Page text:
Spies not like us

It appears that despite the declared end of the Cold War, its espionage component goes on. Anna Chapman and 10 others have been accused of operating an illegal passport ring on behalf of Mother Russia.

Those surprised that this type of activity still emanates even from Putin's supposedly capitalist Russia should study the history of Soviet espionage. Chapman's elite boarding school background, and her resume as a businesswoman at, among other places, Barclay's Bank recalls the exclusively idealistic motives of such Cold War spies as Alger Hiss (although he did get a Bokhara rug and an Order of Lenin medal out of it) and the Rosenbergs, who did their work out of their dingy, New York apartment. She clearly didn't need the money and expressed her patriotism for Russia on--and this is a concession to our modern era--on Facebook.


And the country Chapman owes her allegiance to has more in common with the regime Hiss and others labored so diligently for. Both Stalin and Putin came out of a gangsterish background: the former robbed banks for the Revolution and the latter knocked heads, and probably worse, for the KGB. Despite all the rhetoric about Five Year Plans, Stalin was as eager as Putin to trade with the hated capitalists; after all, it was businessmen as much as lefties who pressured FDR in 1933 to open diplomatic relations with the Soviet Union.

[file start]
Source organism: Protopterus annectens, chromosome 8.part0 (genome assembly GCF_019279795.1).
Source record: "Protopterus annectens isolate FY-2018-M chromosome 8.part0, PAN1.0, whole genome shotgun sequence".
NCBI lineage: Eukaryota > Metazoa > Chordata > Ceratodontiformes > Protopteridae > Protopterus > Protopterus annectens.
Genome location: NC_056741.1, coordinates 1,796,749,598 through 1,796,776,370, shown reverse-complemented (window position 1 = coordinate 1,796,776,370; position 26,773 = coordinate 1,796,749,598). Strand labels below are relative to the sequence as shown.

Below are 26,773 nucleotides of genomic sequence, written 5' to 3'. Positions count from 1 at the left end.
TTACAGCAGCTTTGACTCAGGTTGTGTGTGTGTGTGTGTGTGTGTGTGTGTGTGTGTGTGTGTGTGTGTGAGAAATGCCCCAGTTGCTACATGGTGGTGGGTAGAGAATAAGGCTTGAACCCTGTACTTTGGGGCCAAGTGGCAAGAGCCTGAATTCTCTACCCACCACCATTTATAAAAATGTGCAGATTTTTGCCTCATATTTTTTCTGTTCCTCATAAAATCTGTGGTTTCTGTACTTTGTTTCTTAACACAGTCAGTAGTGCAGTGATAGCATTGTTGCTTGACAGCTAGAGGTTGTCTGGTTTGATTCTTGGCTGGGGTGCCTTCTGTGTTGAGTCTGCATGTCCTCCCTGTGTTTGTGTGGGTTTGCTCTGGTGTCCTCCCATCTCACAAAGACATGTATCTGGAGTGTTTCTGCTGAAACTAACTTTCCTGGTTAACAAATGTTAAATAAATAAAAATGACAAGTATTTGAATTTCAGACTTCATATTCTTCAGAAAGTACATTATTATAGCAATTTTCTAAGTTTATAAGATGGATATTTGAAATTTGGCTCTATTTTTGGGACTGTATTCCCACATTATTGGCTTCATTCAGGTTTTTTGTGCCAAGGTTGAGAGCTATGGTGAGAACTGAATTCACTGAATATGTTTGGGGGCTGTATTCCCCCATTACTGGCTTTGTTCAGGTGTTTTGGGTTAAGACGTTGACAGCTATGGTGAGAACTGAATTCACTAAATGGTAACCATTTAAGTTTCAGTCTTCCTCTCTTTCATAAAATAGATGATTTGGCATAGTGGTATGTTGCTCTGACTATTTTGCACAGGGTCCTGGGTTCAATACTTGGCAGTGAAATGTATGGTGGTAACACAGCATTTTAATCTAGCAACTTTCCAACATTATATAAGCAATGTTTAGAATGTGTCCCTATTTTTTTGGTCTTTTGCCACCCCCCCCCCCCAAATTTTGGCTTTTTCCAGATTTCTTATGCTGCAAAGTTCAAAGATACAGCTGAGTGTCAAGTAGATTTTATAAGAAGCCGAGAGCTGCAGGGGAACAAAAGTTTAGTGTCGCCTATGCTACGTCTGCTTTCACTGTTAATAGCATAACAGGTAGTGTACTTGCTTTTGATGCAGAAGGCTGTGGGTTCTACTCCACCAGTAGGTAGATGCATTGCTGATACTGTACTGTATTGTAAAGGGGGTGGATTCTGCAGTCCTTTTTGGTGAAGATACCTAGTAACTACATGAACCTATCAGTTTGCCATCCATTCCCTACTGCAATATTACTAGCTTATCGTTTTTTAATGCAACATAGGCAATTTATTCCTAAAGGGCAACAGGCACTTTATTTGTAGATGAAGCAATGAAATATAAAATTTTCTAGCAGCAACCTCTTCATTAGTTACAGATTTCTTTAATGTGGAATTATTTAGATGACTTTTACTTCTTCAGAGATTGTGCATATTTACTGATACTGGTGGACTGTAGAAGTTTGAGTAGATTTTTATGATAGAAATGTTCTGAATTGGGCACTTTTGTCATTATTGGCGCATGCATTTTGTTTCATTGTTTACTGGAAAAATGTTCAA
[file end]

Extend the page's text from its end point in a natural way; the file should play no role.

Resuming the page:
It will be instructive to see how Obama reacts to this. Will he cut a deal with Putin, as has been rumored, and swap spies as Kennedy did for Gary Powers? Or will he, as in the case of terrorists, devote considerable energy to due process?


It appears that despite the declared end of the Cold War, its espionage component goes on. Anna Chapman and 10 others have been accused of operating an illegal passport ring on behalf of Mother Russia.

Those surprised that this type of activity still emanates even from Putin's supposedly capitalist Russia should study the history of Soviet espionage. Chapman's elite boarding school background, and her resume as a businesswoman at, among other places, Barclay's Bank recalls the exclusively idealistic motives of such Cold War spies as Alger Hiss (although he did get a Bokhara rug and an Order of Lenin medal out of it) and the Rosenbergs, who did their work out of their dingy, New York apartment. She clearly didn't need the money and expressed her patriotism for Russia on--and this is a concession to our modern era--on Facebook.


And the country Chapman owes her allegiance to has more in common with the regime Hiss and others labored so diligently for. Both Stalin and Putin came out of a gangsterish background: the former robbed banks for the Revolution and the latter knocked heads, and probably worse, for the KGB. Despite all the rhetoric about Five Year Plans, Stalin was as eager as Putin to trade with the hated capitalists; after all, it was businessmen as much as lefties who pressured FDR in 1933 to open diplomatic relations with the Soviet Union.


It will be instructive to see how Obama reacts to this. Will he cut a deal with Putin, as has been rumored, and swap spies as Kennedy did for Gary Powers? Or will he, as in the case of terrorists, devote considerable energy to due process?


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